My weekly Law Bytes column (Toronto Star version, Ottawa Citizen version, homepage version) focuses on the growing attention paid to counterfeiting and the use of misleading data as part of the debate. The RCMP has been the single most prominent source for claims about the impact of counterfeiting in Canada since its 2005 Economic Crime Report pegged the counterfeiting cost at between $10 to 30 billion dollars annually. The $30 billion figure has assumed a life of its own with groups lobbying for tougher anti-counterfeiting measures regularly raising it as evidence of the dire need for Canadian action. U.S. Ambassador to Canada David Wilkins cited the figure in a March 2007 speech critical of Canadian law, while the Canadian Anti-Counterfeiting Network, Canada's leading anti-counterfeiting lobby, reported in April that the "RCMP estimates that the cost to the Canadian economy from counterfeiting and piracy is in the billions."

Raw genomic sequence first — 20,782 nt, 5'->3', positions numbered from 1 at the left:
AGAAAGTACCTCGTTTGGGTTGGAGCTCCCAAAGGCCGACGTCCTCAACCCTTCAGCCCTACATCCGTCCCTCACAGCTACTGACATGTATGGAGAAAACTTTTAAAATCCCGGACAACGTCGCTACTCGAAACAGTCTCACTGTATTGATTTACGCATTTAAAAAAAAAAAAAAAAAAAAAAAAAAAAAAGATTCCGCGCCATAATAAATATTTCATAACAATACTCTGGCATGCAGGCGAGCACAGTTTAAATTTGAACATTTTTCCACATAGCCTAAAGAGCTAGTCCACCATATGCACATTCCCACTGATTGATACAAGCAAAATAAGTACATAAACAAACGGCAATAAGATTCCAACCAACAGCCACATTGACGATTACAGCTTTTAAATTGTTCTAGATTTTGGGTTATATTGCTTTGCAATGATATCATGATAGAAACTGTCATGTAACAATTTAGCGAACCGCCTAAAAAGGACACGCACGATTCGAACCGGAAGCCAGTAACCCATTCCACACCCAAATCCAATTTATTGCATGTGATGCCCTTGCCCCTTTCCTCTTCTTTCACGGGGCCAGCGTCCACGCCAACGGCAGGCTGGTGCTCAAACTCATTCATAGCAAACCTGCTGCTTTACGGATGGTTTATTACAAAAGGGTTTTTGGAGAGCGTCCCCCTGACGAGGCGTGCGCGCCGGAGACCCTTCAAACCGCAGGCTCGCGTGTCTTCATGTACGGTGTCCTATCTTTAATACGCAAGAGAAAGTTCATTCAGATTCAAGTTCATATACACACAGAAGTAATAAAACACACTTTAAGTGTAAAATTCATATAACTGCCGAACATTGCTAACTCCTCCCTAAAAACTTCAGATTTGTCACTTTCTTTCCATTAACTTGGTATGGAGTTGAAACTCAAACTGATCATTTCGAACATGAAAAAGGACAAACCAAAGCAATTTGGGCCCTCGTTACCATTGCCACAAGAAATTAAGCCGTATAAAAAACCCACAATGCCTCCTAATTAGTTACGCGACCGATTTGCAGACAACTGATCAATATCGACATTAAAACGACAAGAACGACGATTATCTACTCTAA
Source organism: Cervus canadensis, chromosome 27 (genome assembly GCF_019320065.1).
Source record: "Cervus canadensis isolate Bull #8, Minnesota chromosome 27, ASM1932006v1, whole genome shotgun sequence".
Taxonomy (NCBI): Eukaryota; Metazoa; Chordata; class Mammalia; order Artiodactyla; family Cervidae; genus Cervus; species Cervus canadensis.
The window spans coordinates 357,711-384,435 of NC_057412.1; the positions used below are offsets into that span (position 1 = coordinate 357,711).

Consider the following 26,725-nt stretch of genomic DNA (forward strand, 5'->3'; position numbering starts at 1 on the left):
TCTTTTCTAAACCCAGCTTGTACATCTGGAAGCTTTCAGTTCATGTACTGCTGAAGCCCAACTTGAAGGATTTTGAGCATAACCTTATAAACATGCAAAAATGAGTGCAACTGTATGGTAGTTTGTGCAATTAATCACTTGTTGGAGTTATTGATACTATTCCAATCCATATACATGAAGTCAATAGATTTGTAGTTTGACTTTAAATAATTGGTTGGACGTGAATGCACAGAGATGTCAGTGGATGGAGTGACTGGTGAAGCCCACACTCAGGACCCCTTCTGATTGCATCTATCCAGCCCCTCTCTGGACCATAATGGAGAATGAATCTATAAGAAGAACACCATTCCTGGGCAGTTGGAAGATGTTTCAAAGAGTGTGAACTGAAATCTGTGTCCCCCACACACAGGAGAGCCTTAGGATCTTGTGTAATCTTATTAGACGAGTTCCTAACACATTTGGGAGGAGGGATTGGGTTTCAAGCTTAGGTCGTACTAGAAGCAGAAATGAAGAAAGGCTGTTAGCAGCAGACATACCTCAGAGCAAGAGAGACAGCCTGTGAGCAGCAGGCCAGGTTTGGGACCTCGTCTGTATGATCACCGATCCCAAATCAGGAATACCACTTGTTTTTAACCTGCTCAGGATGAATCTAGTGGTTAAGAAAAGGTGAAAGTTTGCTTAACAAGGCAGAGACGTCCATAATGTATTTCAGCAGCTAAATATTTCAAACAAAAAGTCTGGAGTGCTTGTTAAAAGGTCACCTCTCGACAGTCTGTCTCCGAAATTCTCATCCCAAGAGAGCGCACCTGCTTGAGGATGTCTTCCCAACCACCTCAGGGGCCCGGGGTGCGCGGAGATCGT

Yet despite the reliance on this figure – the Industry Committee referenced it in its final report – a closer examination reveals that the RCMP data is fatally flawed. Responding to an Access to Information Act request for the sources behind the $30 billion claim, Canada's national police force last week admitted that the figures were based on "open source documents found on the Internet." In other words, the RCMP did not conduct any independent research on the scope or impact of counterfeiting in Canada, but rather merely searched for news stories on the Internet and then stood silent while lobby groups trumpeted the figure before Parliament.
A careful examination of the documents relied upon by the RCMP reveal two sources in particular that appear responsible for the $30 billion claim.